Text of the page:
(5:33) The Aggravated Theme skips straight to the Heroic Ending part. It journeys on in all its magnificence, still giving us hope that maybe this time … ? But, no, it collapses into silence …

(6:43) … and out of the silence come the Heartbeat and the Bell motifs, but now sounding sinister and nasty, on muted trumpets, timpanis and other unpleasant instrument combinations. Notice also that the two-note descending Farewell motif is also present, but it too sounds harsh on that muted trumpet. This snarky-sounding section gradually morphs …

(8:30) … into a hypnotic, woozy section on strings which repeats over and over, while gradually rising. In this symphony, probably more than any other, Mahler takes us to some truly strange places.

Wave 3

(9:01) It then transforms into a gentle, Viennese waltz. This plays as a counterpoint above Theme 1 (meaning that they are two separate tunes layered on top of each other), which is now performed on the horns. The lullaby continues on for a while.

(10:14) The agitated sound breaks through, heralded by some trumpet fanfares on the way. It all gets very big and brassy. I personally find it very exhausting to listen to (too much piccolo maybe?) but then I can’t help wondering, maybe that’s the effect that Mahler wanted this music to have on his listeners? To feel the exhaustion of being stuck in his head?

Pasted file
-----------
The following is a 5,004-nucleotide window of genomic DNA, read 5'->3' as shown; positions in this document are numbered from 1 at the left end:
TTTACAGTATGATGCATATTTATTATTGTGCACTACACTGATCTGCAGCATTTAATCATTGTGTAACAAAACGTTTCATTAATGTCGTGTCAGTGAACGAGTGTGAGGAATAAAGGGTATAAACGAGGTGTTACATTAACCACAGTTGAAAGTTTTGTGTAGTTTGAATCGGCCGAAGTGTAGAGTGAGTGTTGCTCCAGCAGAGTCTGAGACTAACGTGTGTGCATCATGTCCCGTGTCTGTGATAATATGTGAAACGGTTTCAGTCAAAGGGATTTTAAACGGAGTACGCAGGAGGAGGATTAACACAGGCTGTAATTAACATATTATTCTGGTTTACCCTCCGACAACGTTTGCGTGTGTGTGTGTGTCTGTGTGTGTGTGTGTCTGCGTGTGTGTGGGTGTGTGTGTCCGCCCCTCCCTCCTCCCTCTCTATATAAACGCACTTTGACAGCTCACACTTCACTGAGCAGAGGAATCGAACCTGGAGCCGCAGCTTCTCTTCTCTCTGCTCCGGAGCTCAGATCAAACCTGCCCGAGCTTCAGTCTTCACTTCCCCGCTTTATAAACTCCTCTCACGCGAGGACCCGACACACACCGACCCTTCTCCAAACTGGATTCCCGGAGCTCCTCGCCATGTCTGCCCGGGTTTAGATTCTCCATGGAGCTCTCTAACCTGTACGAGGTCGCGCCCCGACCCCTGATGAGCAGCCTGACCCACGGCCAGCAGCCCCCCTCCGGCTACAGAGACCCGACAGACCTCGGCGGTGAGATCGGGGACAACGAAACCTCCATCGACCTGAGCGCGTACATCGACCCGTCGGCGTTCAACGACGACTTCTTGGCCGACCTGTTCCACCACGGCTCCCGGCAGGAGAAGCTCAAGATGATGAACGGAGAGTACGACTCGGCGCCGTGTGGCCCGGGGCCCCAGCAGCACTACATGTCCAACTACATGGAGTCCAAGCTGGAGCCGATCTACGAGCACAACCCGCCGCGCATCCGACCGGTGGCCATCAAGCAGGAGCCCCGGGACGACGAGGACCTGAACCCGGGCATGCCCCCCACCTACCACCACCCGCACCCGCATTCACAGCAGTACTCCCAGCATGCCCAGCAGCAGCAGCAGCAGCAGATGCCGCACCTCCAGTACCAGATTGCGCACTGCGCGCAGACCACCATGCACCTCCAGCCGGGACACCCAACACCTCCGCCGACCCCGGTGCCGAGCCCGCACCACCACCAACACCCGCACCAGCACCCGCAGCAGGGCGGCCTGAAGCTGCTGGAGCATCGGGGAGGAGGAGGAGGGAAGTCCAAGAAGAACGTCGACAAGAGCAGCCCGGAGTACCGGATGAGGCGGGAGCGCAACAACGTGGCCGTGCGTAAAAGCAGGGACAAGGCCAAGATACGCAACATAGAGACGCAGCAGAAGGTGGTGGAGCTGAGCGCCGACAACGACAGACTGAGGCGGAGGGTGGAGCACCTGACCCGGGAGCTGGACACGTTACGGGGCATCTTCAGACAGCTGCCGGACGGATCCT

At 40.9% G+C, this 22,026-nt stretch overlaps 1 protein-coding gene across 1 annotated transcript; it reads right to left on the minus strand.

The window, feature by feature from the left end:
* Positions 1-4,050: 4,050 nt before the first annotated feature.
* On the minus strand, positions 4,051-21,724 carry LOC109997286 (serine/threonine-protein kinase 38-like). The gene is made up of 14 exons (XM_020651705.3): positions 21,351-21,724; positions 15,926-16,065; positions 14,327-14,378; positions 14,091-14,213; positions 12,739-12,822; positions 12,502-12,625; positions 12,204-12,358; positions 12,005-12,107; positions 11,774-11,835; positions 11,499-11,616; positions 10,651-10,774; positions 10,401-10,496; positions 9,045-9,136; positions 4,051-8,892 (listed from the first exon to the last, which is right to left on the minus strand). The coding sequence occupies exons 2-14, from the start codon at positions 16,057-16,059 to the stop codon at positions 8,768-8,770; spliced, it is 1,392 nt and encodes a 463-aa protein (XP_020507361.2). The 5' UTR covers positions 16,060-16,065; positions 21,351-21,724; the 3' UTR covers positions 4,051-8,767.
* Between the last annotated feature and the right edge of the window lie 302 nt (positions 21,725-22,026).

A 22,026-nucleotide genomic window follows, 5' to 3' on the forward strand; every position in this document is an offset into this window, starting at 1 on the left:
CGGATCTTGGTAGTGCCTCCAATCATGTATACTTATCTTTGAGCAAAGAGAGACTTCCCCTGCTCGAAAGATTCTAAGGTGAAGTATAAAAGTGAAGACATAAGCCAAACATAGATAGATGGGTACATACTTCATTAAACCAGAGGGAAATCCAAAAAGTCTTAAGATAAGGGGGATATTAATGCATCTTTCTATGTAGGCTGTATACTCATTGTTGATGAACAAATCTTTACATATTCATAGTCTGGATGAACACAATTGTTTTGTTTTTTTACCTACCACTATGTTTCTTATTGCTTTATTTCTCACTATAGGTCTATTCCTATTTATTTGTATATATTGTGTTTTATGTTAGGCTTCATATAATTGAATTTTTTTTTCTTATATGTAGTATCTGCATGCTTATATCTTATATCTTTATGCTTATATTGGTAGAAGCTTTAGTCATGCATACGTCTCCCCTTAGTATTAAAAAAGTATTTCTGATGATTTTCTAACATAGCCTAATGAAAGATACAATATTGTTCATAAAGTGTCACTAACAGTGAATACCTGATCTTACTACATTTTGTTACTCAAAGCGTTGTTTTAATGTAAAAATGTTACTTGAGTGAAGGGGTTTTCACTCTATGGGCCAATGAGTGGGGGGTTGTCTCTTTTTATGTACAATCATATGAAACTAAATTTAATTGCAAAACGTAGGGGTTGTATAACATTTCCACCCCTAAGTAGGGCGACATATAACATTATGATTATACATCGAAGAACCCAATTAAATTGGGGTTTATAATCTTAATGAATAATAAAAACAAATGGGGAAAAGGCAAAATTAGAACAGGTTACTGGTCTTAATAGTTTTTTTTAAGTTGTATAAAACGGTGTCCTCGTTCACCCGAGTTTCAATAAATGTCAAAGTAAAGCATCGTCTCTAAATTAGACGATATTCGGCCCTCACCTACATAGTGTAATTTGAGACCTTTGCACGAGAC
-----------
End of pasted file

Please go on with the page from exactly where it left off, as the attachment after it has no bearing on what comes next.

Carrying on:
(11:23) You feel like the fanfare is almost going to make it … but within seconds (11:36) it’s all collapsed in a heap again.

(11:46) Everything goes woozy – murmuring woodwinds that sound as if they’re losing it.

(12:00) So the struggle starts again in a really heavy cello section. Something is trying to rise up out of the strings, but never quite making it. It’s just all-round depressing. It’s very contrapuntal (lots of that counterpoint I mentioned a minute ago), with lots of moving parts, which give you a feeling of complexity that traps you. Like a maze with the walls moving around you or an endless snowy landscape.

(13:17) Almost gets triumphant again in the brass. But, again, not quite. Dies out in misery and meanders into no man’s land. Never has muted brass sounded so nasty, almost as if it’s throwing the fanfare music back in Mahler’s face.

(14:39) Another woozy rise in the strings, similar to the end of the second wave. Listen and you’ll hear the Farewell motif come in on the horns towards the end.

Wave 4

(15:33) As you’re probably used to with Mahler by now, there is usually a chamber-music version of his themes somewhere in the middle of a movement, and this is no exception. Light strings, flute, French horns play us the Lullaby.